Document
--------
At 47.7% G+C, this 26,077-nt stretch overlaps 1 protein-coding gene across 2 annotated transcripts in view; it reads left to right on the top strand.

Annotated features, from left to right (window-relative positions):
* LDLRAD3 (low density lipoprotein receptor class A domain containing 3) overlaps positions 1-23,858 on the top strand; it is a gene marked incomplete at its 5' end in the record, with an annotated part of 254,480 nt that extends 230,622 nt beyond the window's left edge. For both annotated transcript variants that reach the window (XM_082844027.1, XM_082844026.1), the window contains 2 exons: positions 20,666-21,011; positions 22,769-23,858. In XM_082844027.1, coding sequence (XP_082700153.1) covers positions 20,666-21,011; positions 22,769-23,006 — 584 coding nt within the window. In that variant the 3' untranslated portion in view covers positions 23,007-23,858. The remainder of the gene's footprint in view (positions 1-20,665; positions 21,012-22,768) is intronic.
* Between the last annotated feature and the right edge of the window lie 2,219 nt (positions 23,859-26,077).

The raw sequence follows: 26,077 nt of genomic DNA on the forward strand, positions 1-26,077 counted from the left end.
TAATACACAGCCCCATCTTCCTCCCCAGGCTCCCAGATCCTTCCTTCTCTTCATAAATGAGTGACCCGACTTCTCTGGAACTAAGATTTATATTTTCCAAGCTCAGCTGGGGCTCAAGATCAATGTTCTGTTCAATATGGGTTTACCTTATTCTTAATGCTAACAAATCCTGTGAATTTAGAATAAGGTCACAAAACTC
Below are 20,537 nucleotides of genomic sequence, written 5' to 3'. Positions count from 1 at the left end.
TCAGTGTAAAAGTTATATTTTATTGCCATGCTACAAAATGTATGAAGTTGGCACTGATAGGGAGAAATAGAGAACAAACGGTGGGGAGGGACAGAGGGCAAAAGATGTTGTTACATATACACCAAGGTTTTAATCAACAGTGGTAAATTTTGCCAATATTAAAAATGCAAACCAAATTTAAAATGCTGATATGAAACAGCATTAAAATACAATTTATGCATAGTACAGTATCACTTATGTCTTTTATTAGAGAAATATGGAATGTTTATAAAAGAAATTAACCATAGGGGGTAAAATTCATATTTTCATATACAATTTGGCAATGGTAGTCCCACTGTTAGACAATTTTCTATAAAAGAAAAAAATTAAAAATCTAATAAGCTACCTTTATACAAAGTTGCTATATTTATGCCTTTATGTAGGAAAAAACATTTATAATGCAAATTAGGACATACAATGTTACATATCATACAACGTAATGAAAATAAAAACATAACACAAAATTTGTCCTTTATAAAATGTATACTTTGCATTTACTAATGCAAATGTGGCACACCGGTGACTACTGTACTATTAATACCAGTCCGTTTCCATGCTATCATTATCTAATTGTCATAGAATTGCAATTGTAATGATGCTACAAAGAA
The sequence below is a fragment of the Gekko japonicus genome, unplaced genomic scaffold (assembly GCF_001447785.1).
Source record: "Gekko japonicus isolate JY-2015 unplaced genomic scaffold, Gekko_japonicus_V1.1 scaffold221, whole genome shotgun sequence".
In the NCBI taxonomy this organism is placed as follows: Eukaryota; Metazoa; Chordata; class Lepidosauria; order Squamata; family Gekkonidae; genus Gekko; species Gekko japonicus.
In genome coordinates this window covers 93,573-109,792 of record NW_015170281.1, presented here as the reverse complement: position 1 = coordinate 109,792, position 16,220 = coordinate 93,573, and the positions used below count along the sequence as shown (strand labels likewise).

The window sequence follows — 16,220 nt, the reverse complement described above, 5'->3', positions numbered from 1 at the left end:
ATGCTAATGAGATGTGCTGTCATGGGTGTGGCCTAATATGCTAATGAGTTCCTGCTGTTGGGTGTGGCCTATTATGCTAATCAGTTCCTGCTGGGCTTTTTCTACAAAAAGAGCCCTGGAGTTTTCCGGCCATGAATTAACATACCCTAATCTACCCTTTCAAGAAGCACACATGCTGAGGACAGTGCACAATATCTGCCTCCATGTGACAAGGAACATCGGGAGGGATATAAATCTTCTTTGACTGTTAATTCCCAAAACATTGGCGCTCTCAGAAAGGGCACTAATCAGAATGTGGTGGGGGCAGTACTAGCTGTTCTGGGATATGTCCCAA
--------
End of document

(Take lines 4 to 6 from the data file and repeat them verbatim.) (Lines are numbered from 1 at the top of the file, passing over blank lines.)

* Between the last annotated feature and the right edge of the window lie 2,219 nt (positions 23,859-26,077).

The raw sequence follows: 26,077 nt of genomic DNA on the forward strand, positions 1-26,077 counted from the left end.
TAATACACAGCCCCATCTTCCTCCCCAGGCTCCCAGATCCTTCCTTCTCTTCATAAATGAGTGACCCGACTTCTCTGGAACTAAGATTTATATTTTCCAAGCTCAGCTGGGGCTCAAGATCAATGTTCTGTTCAATATGGGTTTACCTTATTCTTAATGCTAACAAATCCTGTGAATTTAGAATAAGGTCACAAAACTC